The Medium Trailer: The Director Of The Wailing Produces The Thai-Korean Horror Flick

New nightmare fuel just dropped. In a Hollywood Reporter exclusive, Shudder has dropped a new trailer for the formidable Thai/South Korean tag-teamed spiritual horror feature, "The Medium." Produced by Na Hong-jin, the mystic mind behind "The Wailing" and "The Chaser," "The Medium" is also directed by Banjong Pisanthanakun, whose 2004 debut "Shutter" (co-directed with Parkpoom Wongpoom) has since been remade four times. 

"The Medium" enjoyed a warm reception at its South Korea's 2021 Bucheon International Film Festival premiere, earning it the event's best film award. It was released theatrically in South Korea in July, grabbing the sixth biggest theatrical total in the country this year at $7.3 million.

Based on an original story by Na, "The Medium" is "a horrifying story of a shaman's inheritance in the Isan region of Thailand." With a documentary film crew in tow, Thai shaman Nim (Sawanee Utoomma), returns to her homeland in the northeastern Isan region of Thailand, where her niece Mink (Narilya Gulmongkolpech) begins to display bizarre symptoms of a spiritual kind. It's thought that the shaman's gift of second sight has passed along to her — a changing of the guard certainly worthy of documenting, until Mink's behavior grows more alarming with each passing day.

Another teaser for "The Medium" was released by BFI, as the film is part of the 2021 line-up for the BFI London Film Festival. You can check that teaser out below.

The Medium Teaser

"The Medium" is a welcome offering to fans of Na's 2016 banger "The Wailing," which looks at shamanism and xenophobia through the lens of a subjugated region, where whatever invading force that dominated Korea at a given time would instill its religious beliefs upon the people (and so the film touches upon the country's connection with Confucianism, Christianity, and Buddhism among other faiths). As with "The Medium," "The Wailing" is seemingly about a series of strange occurrences that add up to something nasty and parasitic.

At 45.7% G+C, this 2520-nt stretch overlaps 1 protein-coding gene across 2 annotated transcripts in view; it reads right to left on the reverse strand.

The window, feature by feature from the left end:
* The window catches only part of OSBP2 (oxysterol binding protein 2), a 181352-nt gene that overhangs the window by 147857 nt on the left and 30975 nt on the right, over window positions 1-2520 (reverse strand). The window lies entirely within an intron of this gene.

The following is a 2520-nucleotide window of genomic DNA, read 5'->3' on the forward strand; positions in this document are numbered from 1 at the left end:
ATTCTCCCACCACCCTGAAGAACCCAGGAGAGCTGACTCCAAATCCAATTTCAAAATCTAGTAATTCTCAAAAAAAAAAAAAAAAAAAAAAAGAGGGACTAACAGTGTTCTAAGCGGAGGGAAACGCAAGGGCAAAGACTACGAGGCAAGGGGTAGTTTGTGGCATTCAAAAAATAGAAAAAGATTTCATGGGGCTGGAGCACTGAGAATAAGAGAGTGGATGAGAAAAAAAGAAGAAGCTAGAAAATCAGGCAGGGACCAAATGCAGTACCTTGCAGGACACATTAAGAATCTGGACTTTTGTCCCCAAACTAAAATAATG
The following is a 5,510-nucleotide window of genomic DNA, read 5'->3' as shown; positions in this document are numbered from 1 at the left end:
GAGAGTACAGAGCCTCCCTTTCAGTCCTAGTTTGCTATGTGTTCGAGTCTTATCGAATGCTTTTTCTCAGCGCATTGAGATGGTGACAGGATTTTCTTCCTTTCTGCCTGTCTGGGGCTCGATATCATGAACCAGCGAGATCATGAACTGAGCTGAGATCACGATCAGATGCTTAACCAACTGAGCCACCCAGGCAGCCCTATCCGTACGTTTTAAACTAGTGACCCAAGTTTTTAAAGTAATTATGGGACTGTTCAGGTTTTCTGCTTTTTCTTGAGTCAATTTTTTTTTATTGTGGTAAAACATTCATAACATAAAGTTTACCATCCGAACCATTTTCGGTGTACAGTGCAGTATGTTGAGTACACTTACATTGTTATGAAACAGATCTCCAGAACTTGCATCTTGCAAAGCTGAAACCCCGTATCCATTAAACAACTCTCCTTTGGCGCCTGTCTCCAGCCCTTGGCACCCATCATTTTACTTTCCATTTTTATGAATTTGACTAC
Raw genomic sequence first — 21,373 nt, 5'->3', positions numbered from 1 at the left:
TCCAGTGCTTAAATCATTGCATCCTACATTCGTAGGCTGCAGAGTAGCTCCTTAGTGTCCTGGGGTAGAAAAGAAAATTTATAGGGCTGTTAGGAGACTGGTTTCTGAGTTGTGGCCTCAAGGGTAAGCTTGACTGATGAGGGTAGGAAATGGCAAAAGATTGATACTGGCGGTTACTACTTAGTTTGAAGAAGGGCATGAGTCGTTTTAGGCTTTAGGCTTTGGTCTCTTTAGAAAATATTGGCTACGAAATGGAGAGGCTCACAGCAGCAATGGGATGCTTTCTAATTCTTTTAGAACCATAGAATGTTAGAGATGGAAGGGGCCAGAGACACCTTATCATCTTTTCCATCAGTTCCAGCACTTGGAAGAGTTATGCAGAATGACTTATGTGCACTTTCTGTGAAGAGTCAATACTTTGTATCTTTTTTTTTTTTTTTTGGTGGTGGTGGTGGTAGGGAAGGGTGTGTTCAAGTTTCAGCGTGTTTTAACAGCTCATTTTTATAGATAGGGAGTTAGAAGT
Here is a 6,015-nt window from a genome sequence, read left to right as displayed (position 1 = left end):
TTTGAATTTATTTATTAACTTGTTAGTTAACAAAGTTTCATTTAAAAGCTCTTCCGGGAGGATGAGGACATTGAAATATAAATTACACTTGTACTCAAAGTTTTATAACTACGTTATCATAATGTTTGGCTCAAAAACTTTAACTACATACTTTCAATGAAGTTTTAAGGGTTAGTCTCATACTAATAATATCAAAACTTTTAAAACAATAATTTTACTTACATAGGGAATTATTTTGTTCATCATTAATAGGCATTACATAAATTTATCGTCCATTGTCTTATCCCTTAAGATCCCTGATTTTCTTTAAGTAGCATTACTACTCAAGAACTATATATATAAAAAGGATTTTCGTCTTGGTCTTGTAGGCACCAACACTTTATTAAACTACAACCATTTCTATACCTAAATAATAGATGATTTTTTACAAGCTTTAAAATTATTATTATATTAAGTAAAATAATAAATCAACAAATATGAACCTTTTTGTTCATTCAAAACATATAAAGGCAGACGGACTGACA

Bad religion seems to be Na's bag, and this film marks his first effort as a producer alongside Pisanthanakun's Seoul-based banner Northern Cross, the Bangkok-based GDH 559, and Korean hitmaker Showbox (which has produced six of Korea's top ten blockbusters, including Bong Joon-ho's "The Host"). The highly underrated horror streaming service Shudder will drop the film on subscribers in North America, the U.K. and Australia/New Zealand on Oct. 14, 2021.

Sure, the trailer shows Mink suddenly behaving erratically, and sure, she does that uncanny grin that people do when their demon occupant is feeling saucy, but I wouldn't write "The Medium" off so quickly. The primary mistake folks will make is assuming that this will be a straightforward possession narrative. Not only do Pisanthanakun and Na have a penchant for narrative switcheroos, but it's no surprise that a shaman's body could be the site for a holy battle. The shamanic figure is, across ages and cultures and regions, seen as a conduit for the gods, demons, and spirits. 

In Korean culture, it's not uncommon for the role of shaman to be passed down among women practitioners, from mother to daughter or, perhaps, auntie to niece. And because shamanism is such an intermediary gig, it requires the practitioner to, at some point, invite and sustain contact with the divine — some shamanic gifts come directly from the acceptance of the spirit into the flesh. As such, the ground is fertile for horror to use the practice as its own conduit; a good storyteller will use the practice in the same way they'd use the template of a ghost story or vampire lore, to interrogate the real demons that plague us all.